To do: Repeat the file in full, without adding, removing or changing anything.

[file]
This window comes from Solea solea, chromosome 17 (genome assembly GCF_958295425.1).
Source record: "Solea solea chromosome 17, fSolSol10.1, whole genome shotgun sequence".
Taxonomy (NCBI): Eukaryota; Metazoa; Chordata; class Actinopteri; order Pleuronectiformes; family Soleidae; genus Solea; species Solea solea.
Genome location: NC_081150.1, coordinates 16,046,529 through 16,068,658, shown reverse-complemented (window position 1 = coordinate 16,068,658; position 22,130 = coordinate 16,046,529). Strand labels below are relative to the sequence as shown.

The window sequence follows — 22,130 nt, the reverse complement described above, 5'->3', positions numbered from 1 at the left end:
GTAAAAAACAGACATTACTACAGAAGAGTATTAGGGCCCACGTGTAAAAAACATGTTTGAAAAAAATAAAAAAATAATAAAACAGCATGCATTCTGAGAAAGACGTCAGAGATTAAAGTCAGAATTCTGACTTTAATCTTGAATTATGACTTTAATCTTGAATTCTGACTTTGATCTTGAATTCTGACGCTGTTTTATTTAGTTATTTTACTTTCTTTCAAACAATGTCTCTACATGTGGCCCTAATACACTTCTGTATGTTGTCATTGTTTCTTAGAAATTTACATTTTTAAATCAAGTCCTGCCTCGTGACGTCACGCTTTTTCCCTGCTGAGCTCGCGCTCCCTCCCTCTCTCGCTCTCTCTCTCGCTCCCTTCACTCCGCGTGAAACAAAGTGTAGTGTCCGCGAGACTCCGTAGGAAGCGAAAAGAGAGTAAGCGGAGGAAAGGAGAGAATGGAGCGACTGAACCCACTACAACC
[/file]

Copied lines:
This window comes from Solea solea, chromosome 17 (genome assembly GCF_958295425.1).
Source record: "Solea solea chromosome 17, fSolSol10.1, whole genome shotgun sequence".
Taxonomy (NCBI): Eukaryota; Metazoa; Chordata; class Actinopteri; order Pleuronectiformes; family Soleidae; genus Solea; species Solea solea.
Genome location: NC_081150.1, coordinates 16,046,529 through 16,068,658, shown reverse-complemented (window position 1 = coordinate 16,068,658; position 22,130 = coordinate 16,046,529). Strand labels below are relative to the sequence as shown.

The window sequence follows — 22,130 nt, the reverse complement described above, 5'->3', positions numbered from 1 at the left end:
GTAAAAAACAGACATTACTACAGAAGAGTATTAGGGCCCACGTGTAAAAAACATGTTTGAAAAAAATAAAAAAATAATAAAACAGCATGCATTCTGAGAAAGACGTCAGAGATTAAAGTCAGAATTCTGACTTTAATCTTGAATTATGACTTTAATCTTGAATTCTGACTTTGATCTTGAATTCTGACGCTGTTTTATTTAGTTATTTTACTTTCTTTCAAACAATGTCTCTACATGTGGCCCTAATACACTTCTGTATGTTGTCATTGTTTCTTAGAAATTTACATTTTTAAATCAAGTCCTGCCTCGTGACGTCACGCTTTTTCCCTGCTGAGCTCGCGCTCCCTCCCTCTCTCGCTCTCTCTCTCGCTCCCTTCACTCCGCGTGAAACAAAGTGTAGTGTCCGCGAGACTCCGTAGGAAGCGAAAAGAGAGTAAGCGGAGGAAAGGAGAGAATGGAGCGACTGAACCCACTACAACC